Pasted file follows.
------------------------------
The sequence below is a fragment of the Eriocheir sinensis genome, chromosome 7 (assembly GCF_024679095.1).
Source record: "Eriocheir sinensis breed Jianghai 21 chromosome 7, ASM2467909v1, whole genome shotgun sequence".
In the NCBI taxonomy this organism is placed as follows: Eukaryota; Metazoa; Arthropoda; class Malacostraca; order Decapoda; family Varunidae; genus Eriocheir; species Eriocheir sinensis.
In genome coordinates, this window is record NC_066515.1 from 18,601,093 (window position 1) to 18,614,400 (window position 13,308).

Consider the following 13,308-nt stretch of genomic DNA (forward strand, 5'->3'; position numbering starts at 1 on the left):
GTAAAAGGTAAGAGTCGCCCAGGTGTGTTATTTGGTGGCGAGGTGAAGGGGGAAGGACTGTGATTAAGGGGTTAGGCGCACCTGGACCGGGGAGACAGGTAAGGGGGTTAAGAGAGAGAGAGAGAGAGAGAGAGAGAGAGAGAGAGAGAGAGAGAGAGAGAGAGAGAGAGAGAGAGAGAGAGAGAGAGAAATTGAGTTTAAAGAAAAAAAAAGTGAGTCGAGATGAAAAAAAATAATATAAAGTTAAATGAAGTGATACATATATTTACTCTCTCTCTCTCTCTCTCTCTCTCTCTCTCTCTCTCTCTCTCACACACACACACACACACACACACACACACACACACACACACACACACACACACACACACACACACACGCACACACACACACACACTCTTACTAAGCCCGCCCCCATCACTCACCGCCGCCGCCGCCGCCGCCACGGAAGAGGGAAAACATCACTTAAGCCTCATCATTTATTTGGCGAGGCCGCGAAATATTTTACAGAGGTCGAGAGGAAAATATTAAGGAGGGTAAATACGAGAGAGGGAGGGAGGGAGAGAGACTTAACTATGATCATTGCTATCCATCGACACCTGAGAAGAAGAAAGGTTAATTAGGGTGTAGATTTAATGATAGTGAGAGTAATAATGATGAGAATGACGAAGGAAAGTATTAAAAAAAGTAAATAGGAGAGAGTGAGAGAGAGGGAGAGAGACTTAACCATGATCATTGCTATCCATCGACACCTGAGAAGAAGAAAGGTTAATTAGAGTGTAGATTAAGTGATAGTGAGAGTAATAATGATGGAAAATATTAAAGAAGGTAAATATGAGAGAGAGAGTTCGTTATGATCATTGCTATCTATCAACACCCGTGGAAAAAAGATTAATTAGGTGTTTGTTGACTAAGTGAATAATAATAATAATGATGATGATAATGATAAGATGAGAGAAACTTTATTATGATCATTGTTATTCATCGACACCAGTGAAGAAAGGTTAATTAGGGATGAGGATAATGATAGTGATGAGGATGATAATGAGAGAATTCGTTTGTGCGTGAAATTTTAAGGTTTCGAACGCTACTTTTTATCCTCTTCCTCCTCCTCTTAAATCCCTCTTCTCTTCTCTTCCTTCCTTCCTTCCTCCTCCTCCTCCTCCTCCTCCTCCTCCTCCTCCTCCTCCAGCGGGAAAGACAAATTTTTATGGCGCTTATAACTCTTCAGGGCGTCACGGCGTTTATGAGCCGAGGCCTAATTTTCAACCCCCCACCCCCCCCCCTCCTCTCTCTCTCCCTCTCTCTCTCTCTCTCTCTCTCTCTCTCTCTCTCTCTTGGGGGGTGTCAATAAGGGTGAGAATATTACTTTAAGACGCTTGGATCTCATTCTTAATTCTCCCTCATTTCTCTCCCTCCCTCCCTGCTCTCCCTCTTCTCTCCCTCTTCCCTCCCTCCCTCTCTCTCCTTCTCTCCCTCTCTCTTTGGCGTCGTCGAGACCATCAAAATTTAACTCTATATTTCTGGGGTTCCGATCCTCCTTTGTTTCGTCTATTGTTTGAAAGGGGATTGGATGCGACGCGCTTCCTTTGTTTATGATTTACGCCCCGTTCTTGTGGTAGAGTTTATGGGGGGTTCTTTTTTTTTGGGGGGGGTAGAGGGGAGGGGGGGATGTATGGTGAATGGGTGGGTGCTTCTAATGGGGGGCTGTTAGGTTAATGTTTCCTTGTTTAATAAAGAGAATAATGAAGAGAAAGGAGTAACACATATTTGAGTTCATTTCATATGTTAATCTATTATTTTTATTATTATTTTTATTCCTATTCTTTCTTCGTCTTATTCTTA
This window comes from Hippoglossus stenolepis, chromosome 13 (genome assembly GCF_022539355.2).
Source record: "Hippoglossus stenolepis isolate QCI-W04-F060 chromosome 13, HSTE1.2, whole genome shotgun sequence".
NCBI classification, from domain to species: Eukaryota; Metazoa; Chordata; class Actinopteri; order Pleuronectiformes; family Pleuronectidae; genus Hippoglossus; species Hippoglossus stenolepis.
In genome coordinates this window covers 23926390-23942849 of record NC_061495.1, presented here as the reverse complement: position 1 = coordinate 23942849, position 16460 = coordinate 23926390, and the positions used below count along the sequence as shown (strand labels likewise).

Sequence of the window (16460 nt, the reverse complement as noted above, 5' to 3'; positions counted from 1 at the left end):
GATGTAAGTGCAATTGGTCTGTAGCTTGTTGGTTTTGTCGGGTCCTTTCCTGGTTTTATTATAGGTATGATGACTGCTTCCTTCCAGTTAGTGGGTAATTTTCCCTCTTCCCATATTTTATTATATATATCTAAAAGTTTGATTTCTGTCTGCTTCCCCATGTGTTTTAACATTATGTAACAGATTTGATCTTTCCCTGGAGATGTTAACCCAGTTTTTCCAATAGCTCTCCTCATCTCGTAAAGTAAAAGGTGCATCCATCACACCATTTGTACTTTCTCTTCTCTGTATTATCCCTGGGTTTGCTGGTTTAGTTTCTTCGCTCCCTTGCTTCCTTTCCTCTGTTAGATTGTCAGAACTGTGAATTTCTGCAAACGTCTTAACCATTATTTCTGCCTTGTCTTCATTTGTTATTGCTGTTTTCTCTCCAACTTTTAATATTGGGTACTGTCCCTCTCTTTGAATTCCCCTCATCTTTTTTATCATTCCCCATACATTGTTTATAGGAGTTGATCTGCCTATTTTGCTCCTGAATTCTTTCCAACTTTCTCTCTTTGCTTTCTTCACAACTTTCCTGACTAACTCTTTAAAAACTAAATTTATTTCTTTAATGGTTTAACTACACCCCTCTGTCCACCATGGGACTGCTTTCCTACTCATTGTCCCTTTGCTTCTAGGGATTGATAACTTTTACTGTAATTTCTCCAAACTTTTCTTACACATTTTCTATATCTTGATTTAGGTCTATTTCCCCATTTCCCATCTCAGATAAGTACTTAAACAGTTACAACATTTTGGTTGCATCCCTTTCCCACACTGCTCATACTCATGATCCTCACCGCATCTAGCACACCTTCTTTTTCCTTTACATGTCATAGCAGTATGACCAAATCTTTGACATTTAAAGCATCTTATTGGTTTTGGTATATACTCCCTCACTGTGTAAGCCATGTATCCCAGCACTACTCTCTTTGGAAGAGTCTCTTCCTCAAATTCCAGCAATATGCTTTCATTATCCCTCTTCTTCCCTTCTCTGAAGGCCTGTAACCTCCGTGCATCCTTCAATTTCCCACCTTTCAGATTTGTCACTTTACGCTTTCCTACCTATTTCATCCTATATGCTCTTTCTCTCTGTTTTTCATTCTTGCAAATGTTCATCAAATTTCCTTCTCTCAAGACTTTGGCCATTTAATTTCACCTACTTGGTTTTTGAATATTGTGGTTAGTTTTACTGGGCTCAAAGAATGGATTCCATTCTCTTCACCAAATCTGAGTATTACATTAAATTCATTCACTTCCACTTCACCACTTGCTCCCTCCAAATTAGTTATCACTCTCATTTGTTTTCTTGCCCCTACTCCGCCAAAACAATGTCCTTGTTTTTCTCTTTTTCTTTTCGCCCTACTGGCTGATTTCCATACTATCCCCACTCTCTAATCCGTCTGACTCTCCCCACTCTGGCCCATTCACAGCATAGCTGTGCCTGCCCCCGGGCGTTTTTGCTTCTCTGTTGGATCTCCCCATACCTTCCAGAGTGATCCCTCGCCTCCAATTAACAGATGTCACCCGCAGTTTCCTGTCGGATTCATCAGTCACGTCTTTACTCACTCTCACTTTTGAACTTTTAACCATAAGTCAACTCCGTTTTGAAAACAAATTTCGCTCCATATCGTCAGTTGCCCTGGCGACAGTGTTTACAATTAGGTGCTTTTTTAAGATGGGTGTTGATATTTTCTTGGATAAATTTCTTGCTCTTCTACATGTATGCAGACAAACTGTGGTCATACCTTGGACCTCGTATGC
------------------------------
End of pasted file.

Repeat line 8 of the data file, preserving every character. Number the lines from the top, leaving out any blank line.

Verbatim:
Source record: "Hippoglossus stenolepis isolate QCI-W04-F060 chromosome 13, HSTE1.2, whole genome shotgun sequence".